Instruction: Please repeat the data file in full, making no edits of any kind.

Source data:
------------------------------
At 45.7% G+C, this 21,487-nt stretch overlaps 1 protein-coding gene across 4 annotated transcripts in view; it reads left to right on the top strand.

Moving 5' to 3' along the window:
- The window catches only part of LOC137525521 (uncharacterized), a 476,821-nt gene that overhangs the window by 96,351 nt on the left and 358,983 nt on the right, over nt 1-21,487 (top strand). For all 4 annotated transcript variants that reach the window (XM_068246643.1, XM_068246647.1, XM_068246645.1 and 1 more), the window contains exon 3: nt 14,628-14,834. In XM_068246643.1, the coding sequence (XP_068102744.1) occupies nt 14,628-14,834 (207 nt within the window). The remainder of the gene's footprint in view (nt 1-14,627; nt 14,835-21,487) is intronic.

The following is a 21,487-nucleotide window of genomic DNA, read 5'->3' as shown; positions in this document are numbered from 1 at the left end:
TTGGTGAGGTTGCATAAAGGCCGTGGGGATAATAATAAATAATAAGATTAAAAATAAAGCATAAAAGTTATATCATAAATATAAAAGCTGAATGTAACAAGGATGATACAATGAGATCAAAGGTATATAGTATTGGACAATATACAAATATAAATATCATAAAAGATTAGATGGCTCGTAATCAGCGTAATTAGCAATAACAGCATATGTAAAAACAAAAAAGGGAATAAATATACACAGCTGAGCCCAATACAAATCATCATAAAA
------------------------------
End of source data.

At 45.7% G+C, this 21,487-nt stretch overlaps 1 protein-coding gene across 4 annotated transcripts in view; it reads left to right on the top strand.

Moving 5' to 3' along the window:
- The window catches only part of LOC137525521 (uncharacterized), a 476,821-nt gene that overhangs the window by 96,351 nt on the left and 358,983 nt on the right, over nt 1-21,487 (top strand). For all 4 annotated transcript variants that reach the window (XM_068246643.1, XM_068246647.1, XM_068246645.1 and 1 more), the window contains exon 3: nt 14,628-14,834. In XM_068246643.1, the coding sequence (XP_068102744.1) occupies nt 14,628-14,834 (207 nt within the window). The remainder of the gene's footprint in view (nt 1-14,627; nt 14,835-21,487) is intronic.

The following is a 21,487-nucleotide window of genomic DNA, read 5'->3' as shown; positions in this document are numbered from 1 at the left end:
TTGGTGAGGTTGCATAAAGGCCGTGGGGATAATAATAAATAATAAGATTAAAAATAAAGCATAAAAGTTATATCATAAATATAAAAGCTGAATGTAACAAGGATGATACAATGAGATCAAAGGTATATAGTATTGGACAATATACAAATATAAATATCATAAAAGATTAGATGGCTCGTAATCAGCGTAATTAGCAATAACAGCATATGTAAAAACAAAAAAGGGAATAAATATACACAGCTGAGCCCAATACAAATCATCATAAAA